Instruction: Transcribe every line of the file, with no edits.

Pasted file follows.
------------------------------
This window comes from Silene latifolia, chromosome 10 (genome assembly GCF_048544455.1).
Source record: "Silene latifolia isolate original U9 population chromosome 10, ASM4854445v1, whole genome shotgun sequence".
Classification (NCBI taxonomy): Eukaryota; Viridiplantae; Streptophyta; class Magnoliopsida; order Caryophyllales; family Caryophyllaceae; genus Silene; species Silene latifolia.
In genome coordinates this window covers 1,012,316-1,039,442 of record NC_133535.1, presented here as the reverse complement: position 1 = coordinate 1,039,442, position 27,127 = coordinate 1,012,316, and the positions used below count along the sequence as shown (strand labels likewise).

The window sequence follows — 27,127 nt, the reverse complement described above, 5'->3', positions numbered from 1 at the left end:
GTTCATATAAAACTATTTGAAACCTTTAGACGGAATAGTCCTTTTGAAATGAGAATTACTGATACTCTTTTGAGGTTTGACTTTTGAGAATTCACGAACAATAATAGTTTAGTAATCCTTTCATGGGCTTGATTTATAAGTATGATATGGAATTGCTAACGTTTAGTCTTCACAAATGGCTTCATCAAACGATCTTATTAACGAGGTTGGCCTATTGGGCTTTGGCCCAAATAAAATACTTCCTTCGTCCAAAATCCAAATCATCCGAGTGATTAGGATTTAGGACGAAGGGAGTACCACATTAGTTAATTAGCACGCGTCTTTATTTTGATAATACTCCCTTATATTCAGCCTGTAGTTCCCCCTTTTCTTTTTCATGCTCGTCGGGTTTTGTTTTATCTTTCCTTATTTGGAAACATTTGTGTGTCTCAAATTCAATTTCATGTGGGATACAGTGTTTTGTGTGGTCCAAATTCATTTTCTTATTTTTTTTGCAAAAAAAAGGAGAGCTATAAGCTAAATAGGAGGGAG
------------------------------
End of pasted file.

This window comes from Silene latifolia, chromosome 10 (genome assembly GCF_048544455.1).
Source record: "Silene latifolia isolate original U9 population chromosome 10, ASM4854445v1, whole genome shotgun sequence".
Classification (NCBI taxonomy): Eukaryota; Viridiplantae; Streptophyta; class Magnoliopsida; order Caryophyllales; family Caryophyllaceae; genus Silene; species Silene latifolia.
In genome coordinates this window covers 1,012,316-1,039,442 of record NC_133535.1, presented here as the reverse complement: position 1 = coordinate 1,039,442, position 27,127 = coordinate 1,012,316, and the positions used below count along the sequence as shown (strand labels likewise).

The window sequence follows — 27,127 nt, the reverse complement described above, 5'->3', positions numbered from 1 at the left end:
GTTCATATAAAACTATTTGAAACCTTTAGACGGAATAGTCCTTTTGAAATGAGAATTACTGATACTCTTTTGAGGTTTGACTTTTGAGAATTCACGAACAATAATAGTTTAGTAATCCTTTCATGGGCTTGATTTATAAGTATGATATGGAATTGCTAACGTTTAGTCTTCACAAATGGCTTCATCAAACGATCTTATTAACGAGGTTGGCCTATTGGGCTTTGGCCCAAATAAAATACTTCCTTCGTCCAAAATCCAAATCATCCGAGTGATTAGGATTTAGGACGAAGGGAGTACCACATTAGTTAATTAGCACGCGTCTTTATTTTGATAATACTCCCTTATATTCAGCCTGTAGTTCCCCCTTTTCTTTTTCATGCTCGTCGGGTTTTGTTTTATCTTTCCTTATTTGGAAACATTTGTGTGTCTCAAATTCAATTTCATGTGGGATACAGTGTTTTGTGTGGTCCAAATTCATTTTCTTATTTTTTTTGCAAAAAAAAGGAGAGCTATAAGCTAAATAGGAGGGAG